When I was pregnant I thought I knew it all. I’d changed nappies before. I’d bathed babies. I’d held newborns. Caring for my own baby? Pah. Easy.
And then she was born.
As a pregnant woman, I swore I would be an Earth Mother type. I was going to follow my instincts and not read a single book. But then Frog turned four weeks old and suddenly woke up. Gone was my sleeping, content baby. In her place was a little ball of trapped wind. With a fierce temper.
And so I turned to the internet. Babycentre and Netmums became my new best friends. I spent my evenings “researching” my baby. I read countless baby forums and got completely obsessed with finding out how other mothers were doing things. I was a convert to the Gina Ford way one week, the Baby Whisperer the next. It is fair to say, I was a very disloyal baby guru worshipper.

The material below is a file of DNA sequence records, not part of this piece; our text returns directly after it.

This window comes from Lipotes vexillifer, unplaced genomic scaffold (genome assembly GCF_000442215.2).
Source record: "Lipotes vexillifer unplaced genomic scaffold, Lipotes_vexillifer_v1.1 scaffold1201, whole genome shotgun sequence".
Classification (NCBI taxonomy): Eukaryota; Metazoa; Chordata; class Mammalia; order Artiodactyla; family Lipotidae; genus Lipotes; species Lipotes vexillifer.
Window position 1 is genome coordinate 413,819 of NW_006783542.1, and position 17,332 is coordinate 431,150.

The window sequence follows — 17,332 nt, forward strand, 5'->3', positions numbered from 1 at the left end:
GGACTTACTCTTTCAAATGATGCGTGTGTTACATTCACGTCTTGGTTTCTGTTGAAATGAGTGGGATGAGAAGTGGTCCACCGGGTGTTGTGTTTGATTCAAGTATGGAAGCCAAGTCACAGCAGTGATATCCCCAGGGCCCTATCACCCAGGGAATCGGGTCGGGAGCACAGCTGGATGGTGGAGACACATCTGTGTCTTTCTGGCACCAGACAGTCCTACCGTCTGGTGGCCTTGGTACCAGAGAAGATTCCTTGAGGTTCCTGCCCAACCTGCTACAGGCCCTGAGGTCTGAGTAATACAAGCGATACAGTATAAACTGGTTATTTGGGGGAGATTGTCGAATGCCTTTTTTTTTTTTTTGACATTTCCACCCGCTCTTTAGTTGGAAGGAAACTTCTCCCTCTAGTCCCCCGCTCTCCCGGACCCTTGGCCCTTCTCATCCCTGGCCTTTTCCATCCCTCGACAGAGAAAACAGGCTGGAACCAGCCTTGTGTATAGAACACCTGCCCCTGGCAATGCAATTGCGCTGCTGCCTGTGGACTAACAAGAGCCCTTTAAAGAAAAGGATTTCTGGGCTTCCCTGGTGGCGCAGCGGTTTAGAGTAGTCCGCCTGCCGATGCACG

The result? I was a nervous wreck, and so was my baby. One minute I was rocking her to sleep, the next I was leaving her to cry, afraid I would be setting up “bad habits”. Then I would break and would be back with her, rocking rocking rocking. As soon as she was asleep, I’d be back online, trying to find out what I was doing wrong. And there were countless answers and other willing mums ready to tell me.
But here’s the thing: every single answer was different. Where one mum advised breastfeeding to sleep, another said leave her to cry. Where one expert advised scheduling feeds, another advocated the benefits of feeding on demand. And I realised, no one had the answer for my baby. Because no one had my baby.
So I threw the books in the bin.
And I learned to trust my instincts again. As soon as I started to relax and do things my own way, Frog became noticeably happier. And anyway, I now know what was wrong with her all along. She was suffering from a problem no expert or forum mum spotted. She wasn’t overtired. She hadn’t developed a “bad sleep association”. She didn’t need “sleep training”. No. She just needed a really good fart.